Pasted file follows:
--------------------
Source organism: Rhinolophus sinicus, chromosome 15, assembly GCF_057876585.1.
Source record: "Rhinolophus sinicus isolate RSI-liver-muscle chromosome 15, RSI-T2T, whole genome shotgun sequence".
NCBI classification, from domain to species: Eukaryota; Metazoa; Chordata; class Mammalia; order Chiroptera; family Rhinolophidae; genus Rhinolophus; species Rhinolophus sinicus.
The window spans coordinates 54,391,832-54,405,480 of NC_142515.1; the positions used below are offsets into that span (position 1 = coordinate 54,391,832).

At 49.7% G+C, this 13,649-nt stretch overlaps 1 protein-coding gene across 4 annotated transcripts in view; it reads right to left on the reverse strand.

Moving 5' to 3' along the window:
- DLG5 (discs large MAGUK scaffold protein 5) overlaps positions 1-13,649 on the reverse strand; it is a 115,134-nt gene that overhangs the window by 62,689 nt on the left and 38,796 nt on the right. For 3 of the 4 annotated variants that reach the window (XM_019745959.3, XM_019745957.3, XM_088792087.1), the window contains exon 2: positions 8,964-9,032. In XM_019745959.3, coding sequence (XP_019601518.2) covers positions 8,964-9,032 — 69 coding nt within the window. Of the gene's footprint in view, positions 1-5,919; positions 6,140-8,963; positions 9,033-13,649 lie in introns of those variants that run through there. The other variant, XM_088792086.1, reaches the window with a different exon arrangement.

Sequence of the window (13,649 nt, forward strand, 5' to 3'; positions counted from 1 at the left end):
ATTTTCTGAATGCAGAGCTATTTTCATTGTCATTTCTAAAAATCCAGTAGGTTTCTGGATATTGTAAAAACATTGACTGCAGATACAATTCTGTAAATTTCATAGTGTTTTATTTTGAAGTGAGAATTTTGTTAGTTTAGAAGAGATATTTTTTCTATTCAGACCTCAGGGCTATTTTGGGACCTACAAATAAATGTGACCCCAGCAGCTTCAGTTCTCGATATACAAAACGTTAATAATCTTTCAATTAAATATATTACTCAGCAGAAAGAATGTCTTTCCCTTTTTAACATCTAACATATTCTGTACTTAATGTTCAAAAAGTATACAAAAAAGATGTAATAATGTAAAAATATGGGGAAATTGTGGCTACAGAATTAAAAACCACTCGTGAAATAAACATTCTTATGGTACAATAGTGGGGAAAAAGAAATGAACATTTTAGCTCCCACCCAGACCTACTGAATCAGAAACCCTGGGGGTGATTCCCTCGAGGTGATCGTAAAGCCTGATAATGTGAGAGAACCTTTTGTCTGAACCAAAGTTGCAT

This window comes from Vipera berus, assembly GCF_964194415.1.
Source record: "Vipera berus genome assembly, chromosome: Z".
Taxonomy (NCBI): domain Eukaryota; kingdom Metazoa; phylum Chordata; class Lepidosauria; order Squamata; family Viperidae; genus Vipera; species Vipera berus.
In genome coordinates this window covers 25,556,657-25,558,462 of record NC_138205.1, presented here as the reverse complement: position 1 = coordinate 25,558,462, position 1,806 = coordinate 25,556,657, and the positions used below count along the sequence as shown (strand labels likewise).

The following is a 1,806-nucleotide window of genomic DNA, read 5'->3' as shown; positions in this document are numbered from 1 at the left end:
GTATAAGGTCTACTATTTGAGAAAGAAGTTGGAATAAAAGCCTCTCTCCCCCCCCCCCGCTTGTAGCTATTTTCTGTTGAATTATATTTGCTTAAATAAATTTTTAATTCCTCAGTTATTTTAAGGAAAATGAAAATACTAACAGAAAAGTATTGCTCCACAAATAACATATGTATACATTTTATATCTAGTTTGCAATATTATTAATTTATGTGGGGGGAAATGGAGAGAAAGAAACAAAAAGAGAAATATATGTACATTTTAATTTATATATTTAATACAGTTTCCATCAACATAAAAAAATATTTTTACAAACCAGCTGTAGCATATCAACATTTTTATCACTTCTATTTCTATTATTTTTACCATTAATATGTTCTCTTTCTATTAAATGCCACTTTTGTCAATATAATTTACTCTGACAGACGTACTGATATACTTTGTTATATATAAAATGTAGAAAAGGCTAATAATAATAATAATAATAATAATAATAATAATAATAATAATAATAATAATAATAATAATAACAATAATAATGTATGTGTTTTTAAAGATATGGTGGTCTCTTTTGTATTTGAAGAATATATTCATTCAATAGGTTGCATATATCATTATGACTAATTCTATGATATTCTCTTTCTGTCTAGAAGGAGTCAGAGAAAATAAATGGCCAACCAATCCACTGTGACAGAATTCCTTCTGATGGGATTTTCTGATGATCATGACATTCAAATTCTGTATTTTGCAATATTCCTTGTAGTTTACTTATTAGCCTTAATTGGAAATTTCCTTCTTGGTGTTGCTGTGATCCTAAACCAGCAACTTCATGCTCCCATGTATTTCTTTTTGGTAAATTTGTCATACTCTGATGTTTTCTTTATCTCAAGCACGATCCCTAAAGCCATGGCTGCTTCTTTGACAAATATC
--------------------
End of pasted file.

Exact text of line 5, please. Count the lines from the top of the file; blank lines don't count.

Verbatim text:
At 49.7% G+C, this 13,649-nt stretch overlaps 1 protein-coding gene across 4 annotated transcripts in view; it reads right to left on the reverse strand.